Features and Capabilities
Performance Benchmarks
Publications and Citations
Credits and Development Team

Availability

Read the License
Download NAMD Binaries (also VMD)
Build from Source Code
Run at NCSA, SDSC, NICS, or Texas

Training

Very Large System Simulation Workshop
   (Aug 11-15, 2014) Apply by July 23.
"Hands-On" Workshop in Bremen
   (June 16-20, 2014) Apply by May 1.
Charm++ Workshop in Urbana (April 29-30, 2014)
Cryo-EM Modeling Workshop in Urbana (Jan 8-10, 2014)
"Hands-On" Workshop in Urbana (Nov 18-22, 2013)
GPU Programming Workshop in Urbana (Aug 2-4, 2013)
"Hands-On" Workshop in Pittsburgh (June 10-14, 2013)
Charm++ Workshop in Urbana (April 15-16, 2013)
"Hands-On" Workshop in Urbana (Oct 22-26, 2012)
In-Residence Training in Urbana (July 16-27, 2012)
Charm++ Workshop in Urbana (May 7-9, 2012)
Membrane Protein Modeling Workshop in Chicago (May 1-2, 2012)
"Hands-On" Workshop in Urbana (Feb 11-15, 2012)
"Hands-On" Computational Biophysics Workshops
Older Workshops

Support

Having Problems with NAMD?

NAMD Wiki (Recent Changes)
  
NAMD-L Mailing List (Archive)
  
Tutorial-L Mailing List (Archive)
  

Mailing List Issues for Yahoo.com Addresses

Announcements

NAMD 2.10 New Features
NAMD 2.9 New Features
NAMD 2.9 (April 2012)
2011 User Survey Report
NAMD 2.8 New Features
NAMD 2.8 (May 2011)
NAMD 2.7 New Features
NAMD 2.7 (Oct 2010)
How to Cite NAMD
Previous Announcements

Documentation

NAMD 2.9 User's Guide
   
  (also 607k HTML or 1019k PDF)
NAMD 2.9 Release Notes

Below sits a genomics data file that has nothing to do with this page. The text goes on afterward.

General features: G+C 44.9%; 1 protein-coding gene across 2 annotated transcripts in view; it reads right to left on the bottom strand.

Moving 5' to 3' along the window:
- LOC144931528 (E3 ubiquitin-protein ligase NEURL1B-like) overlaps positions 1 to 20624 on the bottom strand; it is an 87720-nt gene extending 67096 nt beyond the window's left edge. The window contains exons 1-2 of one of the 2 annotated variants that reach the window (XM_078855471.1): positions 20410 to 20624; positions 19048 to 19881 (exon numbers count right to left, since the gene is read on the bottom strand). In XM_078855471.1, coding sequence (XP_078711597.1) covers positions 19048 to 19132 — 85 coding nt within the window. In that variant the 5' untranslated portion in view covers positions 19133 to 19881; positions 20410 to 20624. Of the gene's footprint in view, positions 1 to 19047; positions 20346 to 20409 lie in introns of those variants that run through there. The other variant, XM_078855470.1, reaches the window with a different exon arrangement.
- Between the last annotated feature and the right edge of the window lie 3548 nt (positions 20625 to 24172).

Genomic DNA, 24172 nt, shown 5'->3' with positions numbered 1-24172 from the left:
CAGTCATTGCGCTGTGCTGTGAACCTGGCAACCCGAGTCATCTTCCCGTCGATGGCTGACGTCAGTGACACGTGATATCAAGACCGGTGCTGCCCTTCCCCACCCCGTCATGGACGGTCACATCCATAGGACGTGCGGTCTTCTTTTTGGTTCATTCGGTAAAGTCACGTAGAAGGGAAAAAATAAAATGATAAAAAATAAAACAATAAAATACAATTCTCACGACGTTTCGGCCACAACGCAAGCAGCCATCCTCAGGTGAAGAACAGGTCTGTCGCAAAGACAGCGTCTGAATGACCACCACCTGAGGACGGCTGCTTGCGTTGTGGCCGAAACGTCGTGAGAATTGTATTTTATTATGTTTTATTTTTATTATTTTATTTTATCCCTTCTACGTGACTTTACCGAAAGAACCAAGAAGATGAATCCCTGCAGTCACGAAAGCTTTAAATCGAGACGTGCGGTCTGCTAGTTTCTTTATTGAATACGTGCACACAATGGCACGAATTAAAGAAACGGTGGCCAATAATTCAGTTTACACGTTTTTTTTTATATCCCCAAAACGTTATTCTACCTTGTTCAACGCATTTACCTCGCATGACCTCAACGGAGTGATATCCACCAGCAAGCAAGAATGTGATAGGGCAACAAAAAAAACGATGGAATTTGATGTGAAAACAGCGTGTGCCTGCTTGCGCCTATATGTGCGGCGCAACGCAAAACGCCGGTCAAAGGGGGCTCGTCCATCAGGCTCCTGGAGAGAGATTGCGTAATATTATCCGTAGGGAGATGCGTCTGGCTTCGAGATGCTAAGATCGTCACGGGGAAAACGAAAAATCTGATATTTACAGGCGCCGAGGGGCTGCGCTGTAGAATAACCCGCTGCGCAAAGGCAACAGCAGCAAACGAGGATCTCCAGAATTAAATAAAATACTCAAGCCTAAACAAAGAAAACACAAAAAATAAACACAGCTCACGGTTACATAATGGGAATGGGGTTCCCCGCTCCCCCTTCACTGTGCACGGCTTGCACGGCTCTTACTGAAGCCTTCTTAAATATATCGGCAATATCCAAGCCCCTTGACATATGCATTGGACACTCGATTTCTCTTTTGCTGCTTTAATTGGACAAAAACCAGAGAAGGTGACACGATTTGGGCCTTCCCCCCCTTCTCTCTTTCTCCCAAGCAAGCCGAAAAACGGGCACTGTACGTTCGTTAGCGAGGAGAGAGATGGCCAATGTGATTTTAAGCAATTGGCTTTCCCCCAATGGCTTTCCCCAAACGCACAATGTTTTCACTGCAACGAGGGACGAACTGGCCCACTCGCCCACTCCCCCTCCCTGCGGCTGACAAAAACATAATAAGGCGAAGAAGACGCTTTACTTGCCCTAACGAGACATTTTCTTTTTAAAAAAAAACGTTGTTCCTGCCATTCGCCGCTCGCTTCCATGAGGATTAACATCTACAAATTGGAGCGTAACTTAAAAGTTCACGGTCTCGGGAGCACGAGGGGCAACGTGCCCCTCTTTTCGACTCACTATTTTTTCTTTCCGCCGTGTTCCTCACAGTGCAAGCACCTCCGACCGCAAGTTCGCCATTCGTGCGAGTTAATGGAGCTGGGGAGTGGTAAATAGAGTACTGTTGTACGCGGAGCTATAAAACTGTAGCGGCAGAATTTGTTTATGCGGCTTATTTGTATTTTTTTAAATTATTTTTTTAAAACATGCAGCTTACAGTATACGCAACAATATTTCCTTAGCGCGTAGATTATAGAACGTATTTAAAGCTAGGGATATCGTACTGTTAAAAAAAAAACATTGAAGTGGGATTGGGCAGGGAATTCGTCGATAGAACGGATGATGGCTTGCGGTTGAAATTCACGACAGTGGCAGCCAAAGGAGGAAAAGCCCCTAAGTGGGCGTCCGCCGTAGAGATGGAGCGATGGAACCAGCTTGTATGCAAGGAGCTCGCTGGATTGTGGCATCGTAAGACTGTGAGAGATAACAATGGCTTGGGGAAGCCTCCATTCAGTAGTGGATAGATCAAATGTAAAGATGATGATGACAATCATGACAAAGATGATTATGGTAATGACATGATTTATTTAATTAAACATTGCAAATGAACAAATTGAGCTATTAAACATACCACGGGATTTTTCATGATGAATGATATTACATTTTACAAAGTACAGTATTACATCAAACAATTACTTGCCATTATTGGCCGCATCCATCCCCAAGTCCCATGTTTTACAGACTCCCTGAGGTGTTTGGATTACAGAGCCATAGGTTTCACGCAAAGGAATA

Running Charm++ Programs (including NAMD)
Post-Release Updates on NAMD Wiki
Introductory NAMD Tutorials
Introductory VMD Tutorials
Free Energy Tutorials
Specialized Topic Tutorials
Bionanotechnology Tutorials
All NAMD & VMD Tutorials
  

Adaptive Biasing Force Website
Interactive Molecular Dynamics Tutorial
Related Codes, Scripts, and Examples
NAMD Wiki (Recent Changes)
Older Documentation

News

Team learns how membrane transporter moves
Charm++-Related Events at SC13
Extreme Computational Biology at SC13
Editors' Choice: Best use of HPC in life sciences
Rapid parameterization of small molecules
NAMD Paper Has 3000 Citations
Code cracks HIV capsid, opens drug possibilities
HIV-1 Capsid Structure Determined
Poliovirus Simulated on BlueGene/Q
Virus Structure Determined with Blue Waters
Fashioning NAMD: A History of Risk and Reward
Kale, Schulten Receive Fernback Award
Making History on Blue Waters
Hello Siri, Please Start My Experiment Now
Blue Waters Early Science System
Proteins Help DNA Replicate Past Damage
SC11: Scaling to 100 Million Atoms
Copper Folds Parkinson's Plaques
Mechanics of Membrane Proteins
Molecular Mystery of Blood Clotting
Alzheimer's Misfolding Simulated
When Cellular Bones Soften
Getting the Rabbit in the Hat
Insights Into Deafness
Molecular Machines Replicate and Repair DNA
Sound Science
Blueprint for the Affordable Genome
Mechanics of Hearing and Deafness
NAMD Paper Has 1000 Citations
Closing the Gaps
Inside the Swine Flu Virus
GPU Acceleration in Development
NCSA IACAT to Accelerate NAMD
Parkinson's, Alzheimer's Diseases
Knock, Knock, Who's There?
Step Up to the BAR Domain
Older News Items